Nigeria’s coach Gernot Rohr has been talking about the preparation of the Super Eagles as well as his personal dreams as the countdown to the World Cup continues. In this interview with South Africa’s Soccer Laduma’s David Kappel, Rohr explains why the win over the South Americans was actually to Nigeria’s disadvantage and more…
David Kappel: Thank you for taking the time to talk to us about Nigeria’s national team and 2018 FIFA World Cup preparations. Nigeria are one of five African teams to qualify for the World Cup. How are the preparations going?
All is going as planned, quite well actually at this point. We have lined up all our opponents for friendlies in preparation for the World Cup. We have organised our training bases in Russia. We have been scouting our players and will continue to do so. On paper we have a great plan for our preparation but now we need to implement that plan and I hope everything will be organised well.
Sounds good. We see you have lined up friendlies against Poland, Serbia and DR Congo…
That’s correct and afterwards we will play England at the Wembley Stadium. That’s a great match, and four days later we will play against the Czech Republic.
You were in Russia for some kind of workshop last week. What was discussed there?
We were there for a FIFA seminar – we spoke about the implementation of the Video Assistance Referee system. We spoke about the new technology, about how to analyse it. One assistant from each country’s national team will be allowed to sit in the stand and give feedback to the coaching team. It was an interesting programme about the new developments and we were able to meet colleagues. We were also informed about how to handle press conferences, etc.
You mentioned the implementation of VAR at the World Cup. It has received a lot of criticism in leagues and countries where it’s implemented already. What’s your take?
I’m all for it. It will bring justice to many situations and it will help the referees. Of course, there are some small hiccups in the beginning as with any new system. I have noticed some small issues in the Bundesliga and in other countries where it has been implemented, but it will be more accepted over time.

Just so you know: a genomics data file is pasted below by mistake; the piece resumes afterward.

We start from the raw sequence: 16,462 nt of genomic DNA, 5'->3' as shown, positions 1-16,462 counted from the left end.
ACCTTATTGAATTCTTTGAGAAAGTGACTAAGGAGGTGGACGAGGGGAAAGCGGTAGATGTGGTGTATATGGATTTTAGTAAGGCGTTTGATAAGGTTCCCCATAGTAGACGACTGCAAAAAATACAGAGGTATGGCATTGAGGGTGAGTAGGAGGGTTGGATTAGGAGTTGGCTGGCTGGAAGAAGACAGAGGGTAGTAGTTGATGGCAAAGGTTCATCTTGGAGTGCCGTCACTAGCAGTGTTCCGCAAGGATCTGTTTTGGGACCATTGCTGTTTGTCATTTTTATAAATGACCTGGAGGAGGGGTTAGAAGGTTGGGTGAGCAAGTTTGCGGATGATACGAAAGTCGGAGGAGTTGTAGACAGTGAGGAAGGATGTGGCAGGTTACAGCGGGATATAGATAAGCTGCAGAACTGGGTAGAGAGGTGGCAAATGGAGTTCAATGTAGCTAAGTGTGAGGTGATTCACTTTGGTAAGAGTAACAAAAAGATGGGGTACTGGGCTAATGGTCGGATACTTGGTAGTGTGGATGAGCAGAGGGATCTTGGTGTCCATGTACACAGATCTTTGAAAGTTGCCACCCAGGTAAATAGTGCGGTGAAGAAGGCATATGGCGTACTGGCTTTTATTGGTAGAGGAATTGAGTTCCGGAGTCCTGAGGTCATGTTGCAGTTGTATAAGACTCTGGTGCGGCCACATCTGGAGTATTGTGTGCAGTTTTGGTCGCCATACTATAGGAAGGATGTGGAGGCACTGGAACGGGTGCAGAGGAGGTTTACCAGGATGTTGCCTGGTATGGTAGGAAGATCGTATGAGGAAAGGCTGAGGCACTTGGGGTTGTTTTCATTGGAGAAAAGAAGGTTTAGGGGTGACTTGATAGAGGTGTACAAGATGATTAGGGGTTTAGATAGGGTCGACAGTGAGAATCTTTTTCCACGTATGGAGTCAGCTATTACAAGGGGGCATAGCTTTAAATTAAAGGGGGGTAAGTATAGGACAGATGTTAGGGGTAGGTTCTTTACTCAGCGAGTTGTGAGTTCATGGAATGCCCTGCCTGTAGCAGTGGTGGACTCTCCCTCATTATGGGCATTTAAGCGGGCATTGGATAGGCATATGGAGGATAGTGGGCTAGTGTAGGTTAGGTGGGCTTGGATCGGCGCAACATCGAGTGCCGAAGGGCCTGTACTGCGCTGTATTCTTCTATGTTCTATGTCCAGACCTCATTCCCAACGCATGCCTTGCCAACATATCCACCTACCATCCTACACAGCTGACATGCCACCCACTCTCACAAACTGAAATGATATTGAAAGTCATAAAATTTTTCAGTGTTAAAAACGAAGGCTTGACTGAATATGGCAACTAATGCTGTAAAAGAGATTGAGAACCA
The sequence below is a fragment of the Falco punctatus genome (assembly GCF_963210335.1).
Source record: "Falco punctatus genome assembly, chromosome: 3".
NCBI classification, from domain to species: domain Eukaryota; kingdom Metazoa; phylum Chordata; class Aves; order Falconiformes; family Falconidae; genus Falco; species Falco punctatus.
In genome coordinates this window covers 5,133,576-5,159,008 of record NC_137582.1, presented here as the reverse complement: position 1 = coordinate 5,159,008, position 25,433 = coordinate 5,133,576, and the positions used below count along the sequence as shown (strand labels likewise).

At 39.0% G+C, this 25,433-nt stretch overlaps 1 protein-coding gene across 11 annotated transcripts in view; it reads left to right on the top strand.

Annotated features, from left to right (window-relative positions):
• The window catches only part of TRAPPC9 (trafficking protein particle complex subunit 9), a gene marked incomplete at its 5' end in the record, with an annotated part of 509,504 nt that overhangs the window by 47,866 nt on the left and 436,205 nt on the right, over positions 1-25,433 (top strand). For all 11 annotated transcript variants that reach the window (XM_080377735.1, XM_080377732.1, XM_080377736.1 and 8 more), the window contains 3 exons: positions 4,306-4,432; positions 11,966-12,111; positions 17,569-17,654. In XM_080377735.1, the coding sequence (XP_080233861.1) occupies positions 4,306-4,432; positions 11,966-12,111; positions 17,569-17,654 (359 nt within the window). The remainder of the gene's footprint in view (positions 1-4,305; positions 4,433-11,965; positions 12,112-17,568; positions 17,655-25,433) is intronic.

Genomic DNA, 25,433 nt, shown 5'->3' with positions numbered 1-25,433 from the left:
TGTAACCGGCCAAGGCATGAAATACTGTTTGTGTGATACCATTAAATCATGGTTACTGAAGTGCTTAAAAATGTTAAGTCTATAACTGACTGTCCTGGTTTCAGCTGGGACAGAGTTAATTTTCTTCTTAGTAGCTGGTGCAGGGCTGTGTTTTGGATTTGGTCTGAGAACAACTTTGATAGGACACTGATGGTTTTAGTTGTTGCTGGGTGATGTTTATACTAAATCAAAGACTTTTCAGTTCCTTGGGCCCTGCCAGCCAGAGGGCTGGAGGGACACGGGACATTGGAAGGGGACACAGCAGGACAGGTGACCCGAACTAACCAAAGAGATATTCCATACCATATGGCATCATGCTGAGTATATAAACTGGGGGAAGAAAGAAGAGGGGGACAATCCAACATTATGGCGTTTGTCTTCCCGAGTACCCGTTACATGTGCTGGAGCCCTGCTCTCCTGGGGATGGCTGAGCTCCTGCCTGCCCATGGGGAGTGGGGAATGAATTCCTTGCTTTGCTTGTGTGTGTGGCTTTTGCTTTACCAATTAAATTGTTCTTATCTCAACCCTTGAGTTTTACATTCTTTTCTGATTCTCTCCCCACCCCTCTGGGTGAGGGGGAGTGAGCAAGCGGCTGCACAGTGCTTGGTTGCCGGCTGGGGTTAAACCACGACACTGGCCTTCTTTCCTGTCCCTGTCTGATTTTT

During the qualification campaign, Nigeria had one of the toughest groups with Algeria, 2017 Africa Cup of Nations winners Cameroon as well as Zambia. Nevertheless, Nigeria were the first African team to qualify for the World Cup and, on top of that, you also stayed unbeaten. Were you a little surprised yourself by this strong qualification?
No, I wasn’t surprised because I knew we had a good team with many young and ambitious players, who can still develop. I was confident that we could qualify. It wasn’t surprise for me. The only aspect that did surprise me was how quickly we qualified and how relatively easy it was. That was a positive surprise. I didn’t expect it to be this easy.
Nigeria’s last defeat in the World Cup qualification dates almost 14 years back, which is amazing. What were the strengths of Nigeria’s latest qualification?
Nigeria always had to wait until the last game of the qualification to qualify and this time we booked the ticket with one game to spare. What helped us in this qualification was our mental strength, we played as a unit and tactically solid. Our morale was also strong and we were able to deal with setbacks through injuries and ill players. We had some problems with our goalkeepers but were able to stabilise this position through hard work. We added a second goalkeeper coach to help us in that department. We have a good technical team that was able to deal with any issues.
In the World Cup draw, Nigeria once again received a tough group. The Super Eagles are up against Argentina, Iceland and Croatia. What was your first reaction after the draw?